In todays Telegraph poll the gap between Labour and the Tories has grown by 2% since the Budget on Wednesday.
What a high price Gordon Brown is paying for a few seconds of discomfort for David Cameron.
It really beggars belief that a supposed genius should craft his entire Budget, the backbone of economic policy for the nation for the next twelve months, on the basis of a two-second finale aimed at wrong-footing his political opponent.
It worked initially, but like so many other Gordon Brown initiatives, it has unravelled within days.
Instead of being seen as a reforming chancellor he is viewed with suspicion and mistrust that -according to the polls- matches and even exceeds the mistrust the public hold for Tony Bliar.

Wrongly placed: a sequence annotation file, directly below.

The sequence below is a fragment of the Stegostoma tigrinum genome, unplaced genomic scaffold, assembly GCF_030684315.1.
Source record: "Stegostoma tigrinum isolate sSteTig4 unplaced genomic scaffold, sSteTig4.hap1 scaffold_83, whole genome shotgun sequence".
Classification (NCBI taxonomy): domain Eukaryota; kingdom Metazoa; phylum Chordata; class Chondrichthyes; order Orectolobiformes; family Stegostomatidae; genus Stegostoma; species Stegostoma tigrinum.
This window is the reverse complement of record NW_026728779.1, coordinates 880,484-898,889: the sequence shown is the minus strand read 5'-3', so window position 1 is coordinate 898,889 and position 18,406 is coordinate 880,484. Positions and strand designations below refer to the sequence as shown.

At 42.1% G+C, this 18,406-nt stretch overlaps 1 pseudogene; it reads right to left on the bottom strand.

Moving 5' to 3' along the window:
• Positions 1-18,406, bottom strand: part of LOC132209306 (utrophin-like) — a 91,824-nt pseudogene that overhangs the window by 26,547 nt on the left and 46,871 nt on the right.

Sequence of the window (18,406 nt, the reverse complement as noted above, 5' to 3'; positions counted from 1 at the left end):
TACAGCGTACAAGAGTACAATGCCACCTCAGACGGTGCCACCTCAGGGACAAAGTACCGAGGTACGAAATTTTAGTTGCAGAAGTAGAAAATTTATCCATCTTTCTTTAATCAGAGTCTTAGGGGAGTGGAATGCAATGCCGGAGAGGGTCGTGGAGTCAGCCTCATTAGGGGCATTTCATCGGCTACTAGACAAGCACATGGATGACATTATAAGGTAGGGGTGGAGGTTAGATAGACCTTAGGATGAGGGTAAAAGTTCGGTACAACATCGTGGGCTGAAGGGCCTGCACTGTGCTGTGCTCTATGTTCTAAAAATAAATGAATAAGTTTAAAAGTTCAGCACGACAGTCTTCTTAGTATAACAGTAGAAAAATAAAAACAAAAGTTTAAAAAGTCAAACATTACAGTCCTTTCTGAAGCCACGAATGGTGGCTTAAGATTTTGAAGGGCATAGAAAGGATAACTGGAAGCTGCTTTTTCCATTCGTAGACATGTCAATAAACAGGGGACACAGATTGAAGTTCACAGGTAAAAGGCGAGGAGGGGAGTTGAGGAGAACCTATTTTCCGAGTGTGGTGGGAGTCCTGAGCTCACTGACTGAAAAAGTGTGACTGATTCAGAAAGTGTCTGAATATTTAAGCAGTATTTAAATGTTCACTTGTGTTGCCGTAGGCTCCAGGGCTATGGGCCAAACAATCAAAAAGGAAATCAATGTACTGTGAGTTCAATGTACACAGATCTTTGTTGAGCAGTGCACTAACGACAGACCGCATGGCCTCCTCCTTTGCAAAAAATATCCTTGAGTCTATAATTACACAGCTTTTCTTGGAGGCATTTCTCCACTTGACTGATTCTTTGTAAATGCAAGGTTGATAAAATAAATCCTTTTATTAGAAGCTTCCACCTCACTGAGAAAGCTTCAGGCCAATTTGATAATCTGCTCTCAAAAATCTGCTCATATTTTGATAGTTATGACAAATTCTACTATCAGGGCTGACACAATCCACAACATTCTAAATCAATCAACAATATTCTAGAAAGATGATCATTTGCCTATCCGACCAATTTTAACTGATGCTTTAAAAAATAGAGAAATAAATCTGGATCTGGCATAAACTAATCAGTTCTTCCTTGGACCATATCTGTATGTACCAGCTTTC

And the real problems this budget will add to are only just beginning to peep from under the political hyperbole.
An unprecedented shift for low income earners away from keeping them out of the tax system and instead snaring them in a hand out dependency culture - the very opposite of what they need.
An attack on the profits of small business, the very people on whom Gordon Brown has depended to keep the economy motoring, and a tax hand-out to anonymous global corporations like BP, Shell and HSBC.
Gordon Brwon apparently treats his cabinet peers with contempt but clearly imagines the public are even more stupid than his Government colleagues.
Luckily they aren’t. Is it any wonder his poll ratings have slumped?